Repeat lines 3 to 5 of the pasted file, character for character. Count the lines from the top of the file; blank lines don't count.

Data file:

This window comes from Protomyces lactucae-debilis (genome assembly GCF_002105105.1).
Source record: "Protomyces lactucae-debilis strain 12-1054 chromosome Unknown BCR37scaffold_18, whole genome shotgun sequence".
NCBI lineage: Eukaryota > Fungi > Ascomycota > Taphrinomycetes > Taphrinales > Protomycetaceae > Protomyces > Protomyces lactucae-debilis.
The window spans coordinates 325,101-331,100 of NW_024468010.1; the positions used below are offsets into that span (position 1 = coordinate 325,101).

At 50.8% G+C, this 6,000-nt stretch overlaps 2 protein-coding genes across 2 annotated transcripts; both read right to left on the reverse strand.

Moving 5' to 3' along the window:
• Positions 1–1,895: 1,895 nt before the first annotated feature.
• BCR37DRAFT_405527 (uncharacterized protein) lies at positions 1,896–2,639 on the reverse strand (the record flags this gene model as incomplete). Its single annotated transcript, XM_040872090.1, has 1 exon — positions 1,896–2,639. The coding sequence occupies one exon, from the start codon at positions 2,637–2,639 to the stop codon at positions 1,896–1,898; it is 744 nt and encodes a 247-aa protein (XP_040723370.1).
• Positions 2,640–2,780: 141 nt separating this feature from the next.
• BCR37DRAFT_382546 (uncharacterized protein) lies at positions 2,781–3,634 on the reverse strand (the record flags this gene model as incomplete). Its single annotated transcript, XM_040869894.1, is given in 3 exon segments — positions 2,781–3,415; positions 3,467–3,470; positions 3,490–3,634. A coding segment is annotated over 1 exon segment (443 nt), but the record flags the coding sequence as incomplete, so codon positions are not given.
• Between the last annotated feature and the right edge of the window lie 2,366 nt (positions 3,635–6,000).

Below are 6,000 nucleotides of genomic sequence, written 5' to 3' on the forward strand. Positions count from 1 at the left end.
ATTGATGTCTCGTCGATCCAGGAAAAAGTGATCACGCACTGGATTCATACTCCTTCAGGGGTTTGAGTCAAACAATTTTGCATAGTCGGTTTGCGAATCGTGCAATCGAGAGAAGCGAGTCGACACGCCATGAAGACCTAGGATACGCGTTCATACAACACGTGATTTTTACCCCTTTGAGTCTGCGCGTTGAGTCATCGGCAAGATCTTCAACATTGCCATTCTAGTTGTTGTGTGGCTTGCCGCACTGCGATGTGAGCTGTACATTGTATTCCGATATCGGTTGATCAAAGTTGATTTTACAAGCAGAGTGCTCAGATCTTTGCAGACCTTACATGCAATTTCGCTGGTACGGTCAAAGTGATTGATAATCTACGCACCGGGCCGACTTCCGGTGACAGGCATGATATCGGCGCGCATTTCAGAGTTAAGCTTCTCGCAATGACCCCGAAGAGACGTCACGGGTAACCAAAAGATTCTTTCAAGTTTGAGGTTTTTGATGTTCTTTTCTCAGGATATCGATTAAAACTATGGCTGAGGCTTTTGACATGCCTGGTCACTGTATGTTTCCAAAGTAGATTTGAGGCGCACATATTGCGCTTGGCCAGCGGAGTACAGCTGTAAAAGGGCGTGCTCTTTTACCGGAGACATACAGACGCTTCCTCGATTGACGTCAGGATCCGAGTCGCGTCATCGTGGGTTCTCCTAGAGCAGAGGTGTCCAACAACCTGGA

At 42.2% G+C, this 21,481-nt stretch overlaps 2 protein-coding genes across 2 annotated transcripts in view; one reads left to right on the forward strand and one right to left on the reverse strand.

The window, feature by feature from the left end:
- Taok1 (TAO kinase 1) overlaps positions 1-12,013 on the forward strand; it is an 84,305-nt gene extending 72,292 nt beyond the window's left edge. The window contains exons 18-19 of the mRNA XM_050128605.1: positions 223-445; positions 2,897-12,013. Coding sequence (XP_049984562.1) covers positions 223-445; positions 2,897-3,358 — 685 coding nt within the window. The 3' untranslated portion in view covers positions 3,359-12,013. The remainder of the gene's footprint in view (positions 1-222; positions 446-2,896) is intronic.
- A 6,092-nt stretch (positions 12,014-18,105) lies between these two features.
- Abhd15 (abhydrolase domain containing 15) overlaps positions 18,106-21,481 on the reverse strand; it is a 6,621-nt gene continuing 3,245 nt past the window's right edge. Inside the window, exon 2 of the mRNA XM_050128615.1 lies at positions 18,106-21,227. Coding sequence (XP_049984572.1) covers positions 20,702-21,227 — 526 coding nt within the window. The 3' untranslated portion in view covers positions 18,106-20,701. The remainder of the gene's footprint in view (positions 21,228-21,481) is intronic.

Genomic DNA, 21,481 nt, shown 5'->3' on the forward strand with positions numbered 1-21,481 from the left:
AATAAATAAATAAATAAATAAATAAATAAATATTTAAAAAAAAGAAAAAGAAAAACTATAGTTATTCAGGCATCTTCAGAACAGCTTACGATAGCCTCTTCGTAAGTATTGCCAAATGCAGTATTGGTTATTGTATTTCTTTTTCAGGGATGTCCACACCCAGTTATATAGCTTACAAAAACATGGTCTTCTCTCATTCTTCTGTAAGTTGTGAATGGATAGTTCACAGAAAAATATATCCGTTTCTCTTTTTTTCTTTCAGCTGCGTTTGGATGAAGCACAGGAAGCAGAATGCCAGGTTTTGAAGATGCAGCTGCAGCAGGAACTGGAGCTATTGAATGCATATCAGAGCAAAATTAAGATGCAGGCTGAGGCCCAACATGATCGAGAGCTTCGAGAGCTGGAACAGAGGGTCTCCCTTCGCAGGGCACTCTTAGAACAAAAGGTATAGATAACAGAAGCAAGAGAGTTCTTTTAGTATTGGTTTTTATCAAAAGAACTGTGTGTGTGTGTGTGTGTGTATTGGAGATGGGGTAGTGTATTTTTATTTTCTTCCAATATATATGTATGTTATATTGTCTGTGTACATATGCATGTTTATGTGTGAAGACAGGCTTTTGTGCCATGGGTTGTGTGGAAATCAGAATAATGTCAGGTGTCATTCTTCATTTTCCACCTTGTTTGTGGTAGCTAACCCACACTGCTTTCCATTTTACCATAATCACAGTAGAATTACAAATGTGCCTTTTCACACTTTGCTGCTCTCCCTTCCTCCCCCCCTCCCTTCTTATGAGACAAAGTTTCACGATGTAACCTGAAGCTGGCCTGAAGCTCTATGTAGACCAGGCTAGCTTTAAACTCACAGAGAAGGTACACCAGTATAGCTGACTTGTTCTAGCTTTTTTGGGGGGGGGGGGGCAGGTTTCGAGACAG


NCBI lineage: Eukaryota > Fungi > Ascomycota > Taphrinomycetes > Taphrinales > Protomycetaceae > Protomyces > Protomyces lactucae-debilis.
The window spans coordinates 325,101-331,100 of NW_024468010.1; the positions used below are offsets into that span (position 1 = coordinate 325,101).

At 50.8% G+C, this 6,000-nt stretch overlaps 2 protein-coding genes across 2 annotated transcripts; both read right to left on the reverse strand.